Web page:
She acknowledged that consensual sex 15 hours after rape isn't conduct that most people would consider normal, but added, "Each individual victim of sexual assault is going to deal with things in a different way."

Norm Early is a virtual partner on the Kobe Bryant prosecution team. He has been identified as such by various newspapers and is known to have sources within the Eagle County DA's Office. A staunch victims advocate, it was amazing to see Norm Early start to jump off the DA train. Could he be sensing an imminent wreck?

Now, as this is written on the evening of March 2, 2004, further evidence of a prosecution in disarray is apparent. The Eagle County DA is taking an appeal on the various rape shield rulings he does not like.

This prosecution voyage to the Colorado Supreme Court will not likely end well for Mark Hurlbert. What will happen when the state high court requires this young woman to answer under oath all sorts of hard questions?

Could it be that the prosecution and the accuser are never going to allow the truth to be told? Is it possible that Team Kobe, Judge Ruckriegle, the Colorado Supreme Court, and the media will be blamed for re-victimizing the victim? Could the white flag of surrender be raised by Mark Hurlbert?

What does it take to dismiss the case against Kobe Bryant? The same thing it took to charge him -- the signature of Mark Hurlbert on a piece of paper. It may happen.


I have a lot of fun in Eagle. I go from my primary obligations to Channel 7 and KOA to talk with reporters from newspapers and news services around the world. Then there are the national cable shows. I love the adrenaline rush of national TV -- especially live. Sometimes it goes really well -- other times, not that great. Just as I do on Channel 7 and in this column, I like to analyze cases and the law and express my views.

Never have I been burned the way I was yesterday on national television. My friends at CNN (Cable News Network) asked me to tape some comments for their evening news shows. That is my pleasure. I had acquaintances approach me at a party a couple weeks ago to say they saw me on CNN while they were cruising off the coast of Tanzania. Their signal goes slightly further than KMGH. It is the really big leagues.

I also enjoy talking with CNN's Kobe Bryant reporter Gary Tuchman. He is smart, nice and asks good questions. I marched off to the CNN set on the front row of Camp Kobe and gave them a good five or 10 minutes of sound bites. About 15 minutes later, senior CNN producer Michael Phelan found me again to tell me that there had been a video problem and that CNN wanted me to return to be re-interviewed. Of course, I agreed. More questions. More answers. Thanks all around.

At 5:45 a.m. this morning, I received my wake-up call at my Eagle hotel room. I had a 6:00 a.m. hit on KOA's Colorado Morning News. It was hard to open my eyes. Not just because it was early. My eyes hurt. It reminded me of my pre-Lasik days when I wore contact lenses too long or fell asleep with them in. Fortunately, I can do radio with my eyes closed. That is what I did.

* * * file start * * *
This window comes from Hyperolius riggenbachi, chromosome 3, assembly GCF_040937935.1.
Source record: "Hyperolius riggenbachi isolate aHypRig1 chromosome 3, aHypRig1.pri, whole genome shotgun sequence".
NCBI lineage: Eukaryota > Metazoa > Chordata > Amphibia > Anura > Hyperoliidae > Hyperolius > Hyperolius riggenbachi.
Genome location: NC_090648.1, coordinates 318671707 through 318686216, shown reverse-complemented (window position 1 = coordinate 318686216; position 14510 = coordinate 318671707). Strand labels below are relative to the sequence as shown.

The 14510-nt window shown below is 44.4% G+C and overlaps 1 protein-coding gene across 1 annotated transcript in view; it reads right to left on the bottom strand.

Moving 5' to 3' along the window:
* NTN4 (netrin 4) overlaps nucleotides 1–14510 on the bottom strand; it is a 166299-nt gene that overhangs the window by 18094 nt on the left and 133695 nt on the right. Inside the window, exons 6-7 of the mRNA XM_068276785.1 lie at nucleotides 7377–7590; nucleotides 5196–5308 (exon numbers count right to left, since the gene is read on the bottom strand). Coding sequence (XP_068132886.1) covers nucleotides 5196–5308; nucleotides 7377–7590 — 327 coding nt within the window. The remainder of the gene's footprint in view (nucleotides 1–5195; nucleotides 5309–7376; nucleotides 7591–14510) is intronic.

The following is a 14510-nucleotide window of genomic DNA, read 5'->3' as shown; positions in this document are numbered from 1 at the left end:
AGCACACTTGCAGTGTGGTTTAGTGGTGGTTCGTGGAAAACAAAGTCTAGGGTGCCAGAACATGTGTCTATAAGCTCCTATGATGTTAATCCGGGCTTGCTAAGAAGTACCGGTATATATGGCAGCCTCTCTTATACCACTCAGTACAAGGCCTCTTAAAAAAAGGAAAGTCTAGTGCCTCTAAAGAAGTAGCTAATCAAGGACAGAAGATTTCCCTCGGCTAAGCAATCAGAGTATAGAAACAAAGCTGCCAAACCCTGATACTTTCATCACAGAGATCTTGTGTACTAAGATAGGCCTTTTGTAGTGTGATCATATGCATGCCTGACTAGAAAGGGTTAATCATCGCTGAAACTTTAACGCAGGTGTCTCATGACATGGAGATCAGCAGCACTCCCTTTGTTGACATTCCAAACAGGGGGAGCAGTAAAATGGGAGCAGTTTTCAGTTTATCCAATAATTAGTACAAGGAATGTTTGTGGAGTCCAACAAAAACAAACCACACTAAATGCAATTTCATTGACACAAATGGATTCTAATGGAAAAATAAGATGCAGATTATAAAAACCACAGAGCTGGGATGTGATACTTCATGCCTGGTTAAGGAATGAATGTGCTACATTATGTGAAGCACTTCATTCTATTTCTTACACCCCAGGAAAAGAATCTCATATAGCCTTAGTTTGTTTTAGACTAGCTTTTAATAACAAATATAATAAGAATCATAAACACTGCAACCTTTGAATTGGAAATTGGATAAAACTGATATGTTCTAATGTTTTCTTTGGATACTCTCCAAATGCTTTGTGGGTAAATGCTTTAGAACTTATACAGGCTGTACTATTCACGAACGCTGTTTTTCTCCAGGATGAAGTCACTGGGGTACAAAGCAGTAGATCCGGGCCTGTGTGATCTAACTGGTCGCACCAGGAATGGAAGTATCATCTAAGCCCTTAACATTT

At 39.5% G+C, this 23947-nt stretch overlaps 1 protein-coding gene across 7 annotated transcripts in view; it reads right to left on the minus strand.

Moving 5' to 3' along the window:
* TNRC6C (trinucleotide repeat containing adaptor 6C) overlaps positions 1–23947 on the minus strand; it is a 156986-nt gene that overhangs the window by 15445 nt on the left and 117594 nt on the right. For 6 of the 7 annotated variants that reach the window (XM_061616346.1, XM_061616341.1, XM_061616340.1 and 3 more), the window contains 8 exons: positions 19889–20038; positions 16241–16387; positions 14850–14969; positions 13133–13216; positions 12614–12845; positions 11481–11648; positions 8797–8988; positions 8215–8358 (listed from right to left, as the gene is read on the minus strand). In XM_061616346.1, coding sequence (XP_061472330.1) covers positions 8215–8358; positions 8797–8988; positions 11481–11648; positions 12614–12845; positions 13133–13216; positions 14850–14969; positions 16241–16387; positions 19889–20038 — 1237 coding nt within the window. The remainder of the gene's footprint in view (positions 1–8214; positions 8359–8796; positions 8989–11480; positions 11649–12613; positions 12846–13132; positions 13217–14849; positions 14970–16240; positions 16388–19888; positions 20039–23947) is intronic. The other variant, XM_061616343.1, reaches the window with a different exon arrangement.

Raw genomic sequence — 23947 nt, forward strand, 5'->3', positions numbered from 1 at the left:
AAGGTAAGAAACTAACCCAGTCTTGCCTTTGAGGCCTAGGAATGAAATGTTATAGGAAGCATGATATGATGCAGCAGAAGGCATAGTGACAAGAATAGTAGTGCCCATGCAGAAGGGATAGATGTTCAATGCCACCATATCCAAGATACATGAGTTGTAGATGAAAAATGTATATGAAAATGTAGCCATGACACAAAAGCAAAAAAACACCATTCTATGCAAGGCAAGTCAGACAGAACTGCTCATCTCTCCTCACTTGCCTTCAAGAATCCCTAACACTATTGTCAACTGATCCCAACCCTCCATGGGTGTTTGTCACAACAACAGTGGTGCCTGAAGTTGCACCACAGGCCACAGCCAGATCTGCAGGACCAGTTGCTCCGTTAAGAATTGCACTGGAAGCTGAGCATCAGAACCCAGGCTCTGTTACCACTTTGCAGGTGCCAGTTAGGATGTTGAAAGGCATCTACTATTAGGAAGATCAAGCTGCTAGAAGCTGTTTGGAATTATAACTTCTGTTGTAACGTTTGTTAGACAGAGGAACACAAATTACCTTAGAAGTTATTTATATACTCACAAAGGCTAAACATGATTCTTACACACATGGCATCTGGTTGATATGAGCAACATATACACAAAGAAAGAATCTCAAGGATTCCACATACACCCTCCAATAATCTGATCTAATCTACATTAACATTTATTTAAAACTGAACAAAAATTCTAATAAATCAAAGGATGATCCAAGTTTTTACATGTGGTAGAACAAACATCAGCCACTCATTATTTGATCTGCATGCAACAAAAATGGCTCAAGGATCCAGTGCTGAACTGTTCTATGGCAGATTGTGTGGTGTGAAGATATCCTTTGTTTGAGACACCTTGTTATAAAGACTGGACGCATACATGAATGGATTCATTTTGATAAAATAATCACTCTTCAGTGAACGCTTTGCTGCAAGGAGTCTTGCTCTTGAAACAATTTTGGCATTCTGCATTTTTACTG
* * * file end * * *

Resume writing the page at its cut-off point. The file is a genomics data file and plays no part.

I could not figure out what was wrong with me. My forehead also hurt and when I took a shower and shampooed, my hair in the front of my head felt funny, like its consistency had changed overnight. Maybe I was allergic to the pillows in the room. I got my eyes open enough to drive the 126 miles back to my Denver law office. On the way, I received a call which solved the mystery.

It was Michael Phelan from CNN. He asked me if my eyes were feeling funny today. How did he know that? Does CNN stand for the Clairvoyant News Network? Hardly. It seems that Gary Tuchman had gone for emergency medical treatment about six hours before I awoke. Gary's eyes were swollen and aching. The source of the problem was discovered.

CNN had been using some powerful network lighting without the required filter. All of us who did daytime interviews on that set had gotten badly burned. This senior CNN producer from Atlanta explained how the filter must have gotten damaged during transport. Wear sunglasses, he advised. See your doctor for treatment and medical prescriptions. I already was wearing sunglasses. I went to see my primary care physician, Dr. David Mellman (Peter Forsberg's doctor). I got me some serious prescription eye drops.

Tonight, my face is really red. My hair is singed. My eyes still hurt. I have purchased and used my first ever tub of aloe vera lotion. When you next hear about the pressure of being under the hot lights, think about what happened to me and poor Gary Tuchman. I really respect and admire the integrity of Michael Phelan for calling me and telling me about his company's mistake. CNN (the Charred Noggin Network) should be proud of him.

Craig Silverman is a legal analyst for 7NEWS. He will be contributing his thoughts on the Kobe Bryant case in the months to come. He works for the downtown Denver law firm of Silverman and Olivas, P.C., which you can contact through their Web site or by calling (303) 595-0529. You can read Craig's bio here.